Because of the time it takes to train GPs and practice nurses, many immediate recruitment shortfalls can only be met by qualified practitioners from abroad. However, even this short-term staffing solution will be undermined by changes to employment regulations designed to limit recruitment from other countries comes into effect.
From 2016, under proposed changes to UK immigration policy, nursing staff from non-EU countries earning less than £35,000 per year will have to leave the UK. The RCN has described the change as 'deeply concerning', stating that around half of nurses from outside the EU would not be eligible to remain in the UK if the plans became law.
'The general reduction in supply is likely to limit the number of nurses who might consider a career as a practice nurse,' the Deloitte report says. 'This in turn could limit the scope for GPs to delegate work to practice nurses.'
Ms Aston believes that unless a strategy is put in place to encourage more nurses to consider a career in primary care, GPs could look for a 'quick fix' solution.
'My concern is that we will end up taking what could be called the easy option and employ healthcare assistants (HCAs) trained to do lots of different tasks,' she says. 'HCAs have a role to play, but they must be supported by a workforce of good practice nurses.'
Cornerstone of the NHS
Ms Taylor describes general practice as 'the cornerstone' of the NHS since its inception, but warns it must adapt to survive.
'While important, the traditional ways of working, which rely on face-to-face consultations between the patient and the GP and, increasingly, the practice nurse, are no longer sustainable,' she argues.
'Additionally, rising life expectancy is bringing about increasingly complex long-term health issues requiring frequent GP visits.'
In her report, she recommends GPs adopt new models of care, using new technology and other practice staff more effectively, working closely with patients to provide more care in the community. Solutions may involve practices 'employing - or developing formal partnerships with - health visitors and district nurses'.
'While the different funding streams for general practice and community nursing may present a barrier, the new commissioning regime, with its aim of developing a more co-ordinated and integrated approach to care within the local health economy could be a solution,' the report says.
However, Ms Taylor warns there is resistance to change within the primary care community.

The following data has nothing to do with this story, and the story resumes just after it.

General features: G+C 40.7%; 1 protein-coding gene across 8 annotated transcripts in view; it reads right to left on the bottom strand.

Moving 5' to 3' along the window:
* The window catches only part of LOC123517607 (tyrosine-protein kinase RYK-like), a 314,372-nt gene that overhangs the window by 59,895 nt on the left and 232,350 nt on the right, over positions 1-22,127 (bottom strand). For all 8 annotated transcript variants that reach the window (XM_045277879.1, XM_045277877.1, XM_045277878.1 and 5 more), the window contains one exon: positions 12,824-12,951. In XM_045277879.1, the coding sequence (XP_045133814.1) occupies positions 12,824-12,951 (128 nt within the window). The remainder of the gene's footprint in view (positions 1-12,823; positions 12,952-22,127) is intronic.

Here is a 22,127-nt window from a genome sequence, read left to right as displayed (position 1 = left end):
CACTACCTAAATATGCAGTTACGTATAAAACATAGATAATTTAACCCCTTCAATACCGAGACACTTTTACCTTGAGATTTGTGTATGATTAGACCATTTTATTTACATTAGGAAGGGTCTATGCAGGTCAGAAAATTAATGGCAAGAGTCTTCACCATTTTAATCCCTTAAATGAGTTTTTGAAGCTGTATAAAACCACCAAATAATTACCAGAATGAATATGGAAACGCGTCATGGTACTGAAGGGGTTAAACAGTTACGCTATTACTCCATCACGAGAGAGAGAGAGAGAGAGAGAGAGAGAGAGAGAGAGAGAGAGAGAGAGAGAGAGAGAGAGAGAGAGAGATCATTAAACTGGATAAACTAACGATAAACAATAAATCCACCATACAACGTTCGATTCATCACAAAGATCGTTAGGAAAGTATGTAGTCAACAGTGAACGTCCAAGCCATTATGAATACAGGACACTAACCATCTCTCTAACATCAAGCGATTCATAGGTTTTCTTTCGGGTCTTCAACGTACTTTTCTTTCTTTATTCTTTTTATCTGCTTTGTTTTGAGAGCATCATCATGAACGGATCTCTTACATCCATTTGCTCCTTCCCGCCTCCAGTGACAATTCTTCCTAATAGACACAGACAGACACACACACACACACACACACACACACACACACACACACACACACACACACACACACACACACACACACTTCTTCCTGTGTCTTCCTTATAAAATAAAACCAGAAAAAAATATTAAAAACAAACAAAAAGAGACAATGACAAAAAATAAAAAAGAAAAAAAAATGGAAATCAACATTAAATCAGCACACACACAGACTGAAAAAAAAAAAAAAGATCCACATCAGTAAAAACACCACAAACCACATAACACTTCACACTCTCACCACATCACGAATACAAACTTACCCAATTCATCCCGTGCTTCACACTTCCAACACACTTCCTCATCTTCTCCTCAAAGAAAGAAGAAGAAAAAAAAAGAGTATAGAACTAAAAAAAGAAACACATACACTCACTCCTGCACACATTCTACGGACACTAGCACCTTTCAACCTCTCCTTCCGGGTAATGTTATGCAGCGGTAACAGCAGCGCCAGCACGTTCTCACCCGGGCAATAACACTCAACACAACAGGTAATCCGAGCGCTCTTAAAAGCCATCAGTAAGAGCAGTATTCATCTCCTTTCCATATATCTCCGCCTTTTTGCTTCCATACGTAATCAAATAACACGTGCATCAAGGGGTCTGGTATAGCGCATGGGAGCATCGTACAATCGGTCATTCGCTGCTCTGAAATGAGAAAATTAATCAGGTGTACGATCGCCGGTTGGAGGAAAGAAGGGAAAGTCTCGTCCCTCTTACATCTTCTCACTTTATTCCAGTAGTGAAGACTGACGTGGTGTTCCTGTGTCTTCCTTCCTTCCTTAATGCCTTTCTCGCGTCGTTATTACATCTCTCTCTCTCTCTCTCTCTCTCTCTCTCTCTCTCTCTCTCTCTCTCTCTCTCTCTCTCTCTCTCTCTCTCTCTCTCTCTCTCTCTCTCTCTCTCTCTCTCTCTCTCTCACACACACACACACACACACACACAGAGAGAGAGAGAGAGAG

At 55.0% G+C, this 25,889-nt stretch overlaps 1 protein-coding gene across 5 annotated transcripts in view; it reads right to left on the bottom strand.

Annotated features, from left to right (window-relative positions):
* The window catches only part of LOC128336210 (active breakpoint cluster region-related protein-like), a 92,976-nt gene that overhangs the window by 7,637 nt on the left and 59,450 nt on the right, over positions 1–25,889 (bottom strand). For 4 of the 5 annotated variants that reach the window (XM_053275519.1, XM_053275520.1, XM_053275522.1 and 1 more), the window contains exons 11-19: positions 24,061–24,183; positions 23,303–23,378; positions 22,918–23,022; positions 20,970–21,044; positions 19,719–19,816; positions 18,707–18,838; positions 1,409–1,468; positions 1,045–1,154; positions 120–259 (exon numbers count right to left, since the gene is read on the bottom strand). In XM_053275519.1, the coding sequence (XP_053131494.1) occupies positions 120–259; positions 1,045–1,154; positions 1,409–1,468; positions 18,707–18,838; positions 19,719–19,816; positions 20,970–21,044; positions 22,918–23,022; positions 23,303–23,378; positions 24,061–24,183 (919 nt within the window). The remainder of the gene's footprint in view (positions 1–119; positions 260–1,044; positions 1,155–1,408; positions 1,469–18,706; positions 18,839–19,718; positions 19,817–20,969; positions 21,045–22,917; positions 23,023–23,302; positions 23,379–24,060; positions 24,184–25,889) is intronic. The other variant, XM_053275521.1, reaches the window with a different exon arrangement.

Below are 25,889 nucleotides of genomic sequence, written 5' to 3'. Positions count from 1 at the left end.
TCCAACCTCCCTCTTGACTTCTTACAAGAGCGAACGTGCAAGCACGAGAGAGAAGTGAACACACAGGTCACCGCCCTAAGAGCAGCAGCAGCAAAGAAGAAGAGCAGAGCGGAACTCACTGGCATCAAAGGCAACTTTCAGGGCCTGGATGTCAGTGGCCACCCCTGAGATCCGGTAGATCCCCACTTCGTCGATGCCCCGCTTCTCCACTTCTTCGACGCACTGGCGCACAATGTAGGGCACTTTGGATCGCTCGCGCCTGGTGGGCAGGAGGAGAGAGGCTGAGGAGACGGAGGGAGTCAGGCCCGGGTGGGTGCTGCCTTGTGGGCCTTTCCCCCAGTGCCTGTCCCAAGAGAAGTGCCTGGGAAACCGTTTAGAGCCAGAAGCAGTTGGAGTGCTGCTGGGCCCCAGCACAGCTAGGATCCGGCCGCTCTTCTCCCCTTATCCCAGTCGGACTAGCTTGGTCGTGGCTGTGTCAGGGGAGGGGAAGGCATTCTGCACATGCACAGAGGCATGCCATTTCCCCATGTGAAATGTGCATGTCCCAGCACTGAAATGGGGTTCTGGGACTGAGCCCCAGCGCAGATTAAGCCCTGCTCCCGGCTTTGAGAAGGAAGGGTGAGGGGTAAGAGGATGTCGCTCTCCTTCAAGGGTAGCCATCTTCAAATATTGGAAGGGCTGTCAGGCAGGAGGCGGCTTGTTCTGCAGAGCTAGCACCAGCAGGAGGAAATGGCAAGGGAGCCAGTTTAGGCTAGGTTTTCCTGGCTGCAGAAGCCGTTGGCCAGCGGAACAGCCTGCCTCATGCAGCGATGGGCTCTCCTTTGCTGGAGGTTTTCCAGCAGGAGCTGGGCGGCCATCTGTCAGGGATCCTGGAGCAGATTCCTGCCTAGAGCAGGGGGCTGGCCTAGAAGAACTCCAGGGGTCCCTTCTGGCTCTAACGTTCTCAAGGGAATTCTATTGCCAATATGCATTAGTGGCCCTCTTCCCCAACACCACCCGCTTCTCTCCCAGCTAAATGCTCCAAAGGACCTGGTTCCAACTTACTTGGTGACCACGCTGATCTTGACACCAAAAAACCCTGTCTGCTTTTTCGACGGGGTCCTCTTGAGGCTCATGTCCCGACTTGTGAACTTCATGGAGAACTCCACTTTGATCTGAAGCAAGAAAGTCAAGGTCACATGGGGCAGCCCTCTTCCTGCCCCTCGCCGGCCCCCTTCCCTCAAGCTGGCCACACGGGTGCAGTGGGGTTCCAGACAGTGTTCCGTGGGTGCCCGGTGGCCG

'People are comfortable working in the way that they have always worked and doing things the way they have always done them,' she asserts. 'But the old way simply isn't sustainable and although a lot of people do want to see their doctor face-to-face, many do not need that type of contact.'
Ms Aston agrees, and points out that clinicians must ensure they make optimum use of consultations in order to reduce the number of appointments patients feel they require.
'Patients do need face-to-face time, but we need to look at how well we are using that time,' she explains. 'If you use it well, you can win patients' trust and support them to do more for themselves. Self-care is the key to reducing pressure on general practice.
'It is also important to ensure that patients are seeing the right person, be that a doctor, nurse, or someone else like a health coach. That way you can spread the load more effectively.'
The report warns recent NHS reforms, which will transfer responsibility from PCTs to clinical commissioning groups, could place general practice under huge strain.
'GPs will need to maintain their role as providers of safe, good quality care in the face of this new commissioning challenge, new regulatory and performance management systems and a requirement to provide more care with less money,' says Ms Taylor.
'GPs need to adopt new models of care, using new technology and other practice staff more effectively, working closely with patients to provide more care in the community, with an emphasis on shared decision-making and self-management. They will still need to act as gatekeepers, but also, increasingly, as care navigators.'